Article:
Since creating the Feel the Love Transformation Cards, I’ve been extremely blessed with such positive feedback. With Breast Cancer Awareness month around the corner and working on collaborations to help support the cause, I felt compelled to share this letter with the author’s permission.
While I am humbled by this letter, I wanted to share this as a reminder to recognize the caretakers—doctors, nurses, and family members—who want nothing but the best for the patient. These feelings of hopelessness, anxiety, and sadness are not uncommon and can leave us feeling overwhelmed. And they are okay. Remember: we can’t take care of others unless we take care of ourselves. Practice your positivity, and it healing can be contagious (in a great way!).
Thank you for sharing your story.
Feel the love,
This year has not been good to my father—he had back surgery in February, which didn’t relieve much pain and caused nerve damage in his legs and, a few weeks ago, received a cancer diagnosis. The tumor, found in his esophagus, meant a life-changing surgery, altering his digestive system in a major way.
When cancer becomes a normal topic in conversation—my family has talked about it every day since the diagnosis—it becomes a scary thing. Everyone has a cancer story, and you are inundated with treatment advice from both professionals and friends. The word takes hold and almost overpowers you with a range of emotions from fear to anxiety to anger.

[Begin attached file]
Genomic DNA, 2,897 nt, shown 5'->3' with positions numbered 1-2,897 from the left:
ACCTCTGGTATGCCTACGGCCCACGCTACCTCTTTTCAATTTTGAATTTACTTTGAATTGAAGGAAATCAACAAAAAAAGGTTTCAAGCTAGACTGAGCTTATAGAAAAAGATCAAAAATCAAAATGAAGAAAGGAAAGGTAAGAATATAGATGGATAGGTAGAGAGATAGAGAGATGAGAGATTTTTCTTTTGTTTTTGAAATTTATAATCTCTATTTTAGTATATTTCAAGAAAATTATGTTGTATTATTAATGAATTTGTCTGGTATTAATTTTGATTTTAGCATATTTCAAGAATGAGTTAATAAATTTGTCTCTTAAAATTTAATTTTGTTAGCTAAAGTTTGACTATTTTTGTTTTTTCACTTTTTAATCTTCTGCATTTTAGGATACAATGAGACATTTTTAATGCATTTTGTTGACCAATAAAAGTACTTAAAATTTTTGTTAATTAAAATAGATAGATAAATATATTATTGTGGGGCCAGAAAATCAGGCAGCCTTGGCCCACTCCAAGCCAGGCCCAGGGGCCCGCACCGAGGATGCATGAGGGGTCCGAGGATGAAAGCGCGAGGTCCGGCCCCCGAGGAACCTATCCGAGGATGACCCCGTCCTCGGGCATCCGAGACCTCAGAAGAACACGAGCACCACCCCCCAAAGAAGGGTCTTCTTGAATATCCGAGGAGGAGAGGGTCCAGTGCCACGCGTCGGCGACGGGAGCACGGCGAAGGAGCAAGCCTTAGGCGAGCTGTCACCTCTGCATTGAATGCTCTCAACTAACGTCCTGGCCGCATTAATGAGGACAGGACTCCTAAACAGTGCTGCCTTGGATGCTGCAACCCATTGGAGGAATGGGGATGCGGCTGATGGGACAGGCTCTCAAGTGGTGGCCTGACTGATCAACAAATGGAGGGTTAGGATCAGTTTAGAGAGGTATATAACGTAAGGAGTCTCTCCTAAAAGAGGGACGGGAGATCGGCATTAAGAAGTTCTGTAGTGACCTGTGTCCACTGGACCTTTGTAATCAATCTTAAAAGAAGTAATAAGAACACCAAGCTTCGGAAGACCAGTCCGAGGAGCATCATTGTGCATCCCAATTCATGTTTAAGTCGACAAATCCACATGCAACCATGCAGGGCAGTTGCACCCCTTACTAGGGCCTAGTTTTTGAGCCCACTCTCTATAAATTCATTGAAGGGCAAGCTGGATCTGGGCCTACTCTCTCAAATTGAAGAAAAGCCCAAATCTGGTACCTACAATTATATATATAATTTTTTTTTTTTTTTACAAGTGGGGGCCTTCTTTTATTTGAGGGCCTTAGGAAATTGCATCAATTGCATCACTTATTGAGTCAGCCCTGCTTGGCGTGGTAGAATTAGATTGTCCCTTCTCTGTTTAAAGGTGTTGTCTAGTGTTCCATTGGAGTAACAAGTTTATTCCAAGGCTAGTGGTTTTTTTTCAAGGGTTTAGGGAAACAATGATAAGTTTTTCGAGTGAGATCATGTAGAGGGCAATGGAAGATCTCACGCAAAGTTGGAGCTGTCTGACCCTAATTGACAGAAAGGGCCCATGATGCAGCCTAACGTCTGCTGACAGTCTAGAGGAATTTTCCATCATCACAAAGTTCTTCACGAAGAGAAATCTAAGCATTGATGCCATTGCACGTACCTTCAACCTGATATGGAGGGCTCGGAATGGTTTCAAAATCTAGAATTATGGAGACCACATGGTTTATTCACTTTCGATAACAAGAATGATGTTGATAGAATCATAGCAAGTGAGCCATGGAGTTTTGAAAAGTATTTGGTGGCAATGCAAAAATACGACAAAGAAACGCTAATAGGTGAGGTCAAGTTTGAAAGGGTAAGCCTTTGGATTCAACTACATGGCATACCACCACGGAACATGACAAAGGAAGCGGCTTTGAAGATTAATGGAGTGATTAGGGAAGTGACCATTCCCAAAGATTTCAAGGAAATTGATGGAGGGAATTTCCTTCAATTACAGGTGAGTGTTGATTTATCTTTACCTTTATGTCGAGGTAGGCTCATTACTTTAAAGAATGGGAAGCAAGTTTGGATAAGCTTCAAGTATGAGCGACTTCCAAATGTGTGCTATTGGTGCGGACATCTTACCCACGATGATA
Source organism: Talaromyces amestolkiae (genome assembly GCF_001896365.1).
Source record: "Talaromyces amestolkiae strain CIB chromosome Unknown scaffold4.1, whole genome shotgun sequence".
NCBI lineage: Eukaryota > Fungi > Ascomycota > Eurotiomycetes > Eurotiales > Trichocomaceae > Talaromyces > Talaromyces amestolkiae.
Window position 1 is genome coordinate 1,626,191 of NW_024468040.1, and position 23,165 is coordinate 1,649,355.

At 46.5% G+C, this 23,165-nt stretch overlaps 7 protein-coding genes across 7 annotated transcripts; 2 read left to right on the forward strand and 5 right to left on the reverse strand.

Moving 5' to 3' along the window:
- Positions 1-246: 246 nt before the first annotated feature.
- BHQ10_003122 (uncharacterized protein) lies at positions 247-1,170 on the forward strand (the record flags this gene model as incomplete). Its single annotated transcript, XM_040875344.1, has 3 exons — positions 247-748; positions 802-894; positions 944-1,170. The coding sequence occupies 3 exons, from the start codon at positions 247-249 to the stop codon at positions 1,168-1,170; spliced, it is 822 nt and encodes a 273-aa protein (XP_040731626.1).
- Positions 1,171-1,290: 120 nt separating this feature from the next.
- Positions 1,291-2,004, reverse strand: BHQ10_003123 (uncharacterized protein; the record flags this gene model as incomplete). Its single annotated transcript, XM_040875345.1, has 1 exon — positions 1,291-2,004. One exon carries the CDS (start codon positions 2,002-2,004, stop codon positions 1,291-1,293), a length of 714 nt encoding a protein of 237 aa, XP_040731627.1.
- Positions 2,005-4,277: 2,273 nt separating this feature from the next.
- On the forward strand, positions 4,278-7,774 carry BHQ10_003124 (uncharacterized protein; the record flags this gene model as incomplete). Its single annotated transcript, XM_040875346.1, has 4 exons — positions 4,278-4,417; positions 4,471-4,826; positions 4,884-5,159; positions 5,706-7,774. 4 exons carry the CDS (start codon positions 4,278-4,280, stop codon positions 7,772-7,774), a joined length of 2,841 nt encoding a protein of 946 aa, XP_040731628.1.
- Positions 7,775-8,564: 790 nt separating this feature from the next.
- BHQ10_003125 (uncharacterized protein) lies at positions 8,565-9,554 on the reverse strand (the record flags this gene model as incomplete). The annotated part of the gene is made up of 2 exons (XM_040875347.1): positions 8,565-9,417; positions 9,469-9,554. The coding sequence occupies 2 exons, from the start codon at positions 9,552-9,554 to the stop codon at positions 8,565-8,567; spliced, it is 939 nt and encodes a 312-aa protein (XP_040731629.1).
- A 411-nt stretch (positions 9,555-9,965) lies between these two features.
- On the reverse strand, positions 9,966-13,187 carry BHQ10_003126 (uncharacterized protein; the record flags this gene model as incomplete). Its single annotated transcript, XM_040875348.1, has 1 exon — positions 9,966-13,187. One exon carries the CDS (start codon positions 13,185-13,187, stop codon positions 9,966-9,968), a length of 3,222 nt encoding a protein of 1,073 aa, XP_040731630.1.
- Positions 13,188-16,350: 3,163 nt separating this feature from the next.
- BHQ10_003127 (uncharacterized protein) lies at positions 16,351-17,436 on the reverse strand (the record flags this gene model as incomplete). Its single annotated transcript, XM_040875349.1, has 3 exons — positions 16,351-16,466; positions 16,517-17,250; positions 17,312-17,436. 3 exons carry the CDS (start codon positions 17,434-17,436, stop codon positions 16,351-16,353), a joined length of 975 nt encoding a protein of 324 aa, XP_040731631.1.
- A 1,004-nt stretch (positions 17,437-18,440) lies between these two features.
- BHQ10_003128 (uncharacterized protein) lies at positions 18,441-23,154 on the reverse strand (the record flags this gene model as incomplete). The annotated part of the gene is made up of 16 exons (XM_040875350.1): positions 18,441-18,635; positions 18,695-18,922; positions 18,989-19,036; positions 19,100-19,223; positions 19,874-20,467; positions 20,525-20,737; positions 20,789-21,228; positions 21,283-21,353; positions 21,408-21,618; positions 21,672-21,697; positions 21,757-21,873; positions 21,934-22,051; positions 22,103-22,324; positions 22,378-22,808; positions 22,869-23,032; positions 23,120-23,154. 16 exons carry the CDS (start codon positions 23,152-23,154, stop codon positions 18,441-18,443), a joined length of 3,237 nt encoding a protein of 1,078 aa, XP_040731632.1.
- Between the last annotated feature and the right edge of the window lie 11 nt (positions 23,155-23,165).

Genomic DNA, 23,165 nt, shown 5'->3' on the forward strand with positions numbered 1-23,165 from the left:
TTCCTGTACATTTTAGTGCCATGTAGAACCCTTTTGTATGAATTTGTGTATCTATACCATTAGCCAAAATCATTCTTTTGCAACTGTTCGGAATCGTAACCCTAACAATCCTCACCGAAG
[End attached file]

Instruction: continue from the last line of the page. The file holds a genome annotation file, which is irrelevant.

In a cancer world, it is hard to stay positive.
I had originally picked up your Feel the Love Transformation Cards for myself, but when I packed for Syracuse to be there for my father’s surgery, I tossed the deck in my suitcase. I had no idea how influential they’d be.
The first time I pulled a card, it was for my father, the morning of the surgery. He’s not one who usually gravitates towards the power of positivity, but he was so nervous and I felt so hopeless, we were both open to giving it a try. We selected: “Release what no longer serves you.” I wanted him to release this tumor—something that was definitely not serving him. This message resonated with me, as I needed to release my anxious, worrisome thoughts and trust the surgeons would be successful.
After the surgery (which was a success!), we picked a card together every day while he recovered in the hospital. Sometimes, I left the card of the day framed in its box on his table so he could look at it and be reminded he was loved.
I saw firsthand how these cards could frame his mindset as a patient battling cancer, but I also realized how beneficial they were to me. While I am not suffering an iota of what he is going through, being a caretaker was honestly stressful and exhausting. I felt helpless. I was angry. Yet, I felt I needed to mask my emotions and be strong for him even though I felt I was about to fall apart.
It was hard to find an outlet to relieve some of those emotions. That is, until I put my hands on that deck, shuffled those messages around, and let the Universe be my guide. It was like I had a Susie in my pocket—someone to confess my fears and reframe my thoughts. I was able to be by his side, and it was because you were by mine.
In a cancer world, I learned you can be positive, if you allow yourself to feel the love.